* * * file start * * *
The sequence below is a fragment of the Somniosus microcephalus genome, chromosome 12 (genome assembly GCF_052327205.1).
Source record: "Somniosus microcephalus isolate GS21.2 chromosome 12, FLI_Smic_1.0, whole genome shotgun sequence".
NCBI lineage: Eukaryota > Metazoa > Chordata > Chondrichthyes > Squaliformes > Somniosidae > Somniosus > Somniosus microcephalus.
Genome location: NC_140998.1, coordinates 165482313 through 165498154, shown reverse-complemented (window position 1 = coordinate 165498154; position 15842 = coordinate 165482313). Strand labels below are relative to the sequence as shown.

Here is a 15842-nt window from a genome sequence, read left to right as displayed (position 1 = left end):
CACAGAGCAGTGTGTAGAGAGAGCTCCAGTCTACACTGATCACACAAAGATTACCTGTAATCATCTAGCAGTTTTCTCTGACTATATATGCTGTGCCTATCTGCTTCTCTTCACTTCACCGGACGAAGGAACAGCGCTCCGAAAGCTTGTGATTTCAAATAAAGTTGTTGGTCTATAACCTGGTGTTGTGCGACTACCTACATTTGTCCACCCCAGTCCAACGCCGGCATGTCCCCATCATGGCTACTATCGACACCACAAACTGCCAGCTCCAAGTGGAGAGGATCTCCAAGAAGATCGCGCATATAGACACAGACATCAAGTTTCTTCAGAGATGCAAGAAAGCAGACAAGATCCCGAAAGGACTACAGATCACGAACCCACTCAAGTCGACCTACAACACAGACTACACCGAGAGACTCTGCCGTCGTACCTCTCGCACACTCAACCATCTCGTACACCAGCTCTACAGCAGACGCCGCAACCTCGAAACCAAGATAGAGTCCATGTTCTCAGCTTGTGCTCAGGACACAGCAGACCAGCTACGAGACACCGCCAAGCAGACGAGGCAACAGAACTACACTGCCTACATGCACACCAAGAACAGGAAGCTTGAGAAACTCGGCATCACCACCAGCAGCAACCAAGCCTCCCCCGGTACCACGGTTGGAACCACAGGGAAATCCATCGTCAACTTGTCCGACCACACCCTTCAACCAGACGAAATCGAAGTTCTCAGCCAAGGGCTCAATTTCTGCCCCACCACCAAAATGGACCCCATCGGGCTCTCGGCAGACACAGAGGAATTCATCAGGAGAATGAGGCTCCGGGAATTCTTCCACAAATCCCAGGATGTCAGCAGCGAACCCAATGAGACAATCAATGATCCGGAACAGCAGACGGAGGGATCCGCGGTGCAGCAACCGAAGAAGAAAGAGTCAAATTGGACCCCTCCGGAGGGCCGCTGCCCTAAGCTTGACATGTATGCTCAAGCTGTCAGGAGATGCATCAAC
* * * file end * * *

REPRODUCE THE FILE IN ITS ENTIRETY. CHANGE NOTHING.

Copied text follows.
The sequence below is a fragment of the Somniosus microcephalus genome, chromosome 12 (genome assembly GCF_052327205.1).
Source record: "Somniosus microcephalus isolate GS21.2 chromosome 12, FLI_Smic_1.0, whole genome shotgun sequence".
NCBI lineage: Eukaryota > Metazoa > Chordata > Chondrichthyes > Squaliformes > Somniosidae > Somniosus > Somniosus microcephalus.
Genome location: NC_140998.1, coordinates 165482313 through 165498154, shown reverse-complemented (window position 1 = coordinate 165498154; position 15842 = coordinate 165482313). Strand labels below are relative to the sequence as shown.

Here is a 15842-nt window from a genome sequence, read left to right as displayed (position 1 = left end):
CACAGAGCAGTGTGTAGAGAGAGCTCCAGTCTACACTGATCACACAAAGATTACCTGTAATCATCTAGCAGTTTTCTCTGACTATATATGCTGTGCCTATCTGCTTCTCTTCACTTCACCGGACGAAGGAACAGCGCTCCGAAAGCTTGTGATTTCAAATAAAGTTGTTGGTCTATAACCTGGTGTTGTGCGACTACCTACATTTGTCCACCCCAGTCCAACGCCGGCATGTCCCCATCATGGCTACTATCGACACCACAAACTGCCAGCTCCAAGTGGAGAGGATCTCCAAGAAGATCGCGCATATAGACACAGACATCAAGTTTCTTCAGAGATGCAAGAAAGCAGACAAGATCCCGAAAGGACTACAGATCACGAACCCACTCAAGTCGACCTACAACACAGACTACACCGAGAGACTCTGCCGTCGTACCTCTCGCACACTCAACCATCTCGTACACCAGCTCTACAGCAGACGCCGCAACCTCGAAACCAAGATAGAGTCCATGTTCTCAGCTTGTGCTCAGGACACAGCAGACCAGCTACGAGACACCGCCAAGCAGACGAGGCAACAGAACTACACTGCCTACATGCACACCAAGAACAGGAAGCTTGAGAAACTCGGCATCACCACCAGCAGCAACCAAGCCTCCCCCGGTACCACGGTTGGAACCACAGGGAAATCCATCGTCAACTTGTCCGACCACACCCTTCAACCAGACGAAATCGAAGTTCTCAGCCAAGGGCTCAATTTCTGCCCCACCACCAAAATGGACCCCATCGGGCTCTCGGCAGACACAGAGGAATTCATCAGGAGAATGAGGCTCCGGGAATTCTTCCACAAATCCCAGGATGTCAGCAGCGAACCCAATGAGACAATCAATGATCCGGAACAGCAGACGGAGGGATCCGCGGTGCAGCAACCGAAGAAGAAAGAGTCAAATTGGACCCCTCCGGAGGGCCGCTGCCCTAAGCTTGACATGTATGCTCAAGCTGTCAGGAGATGCATCAAC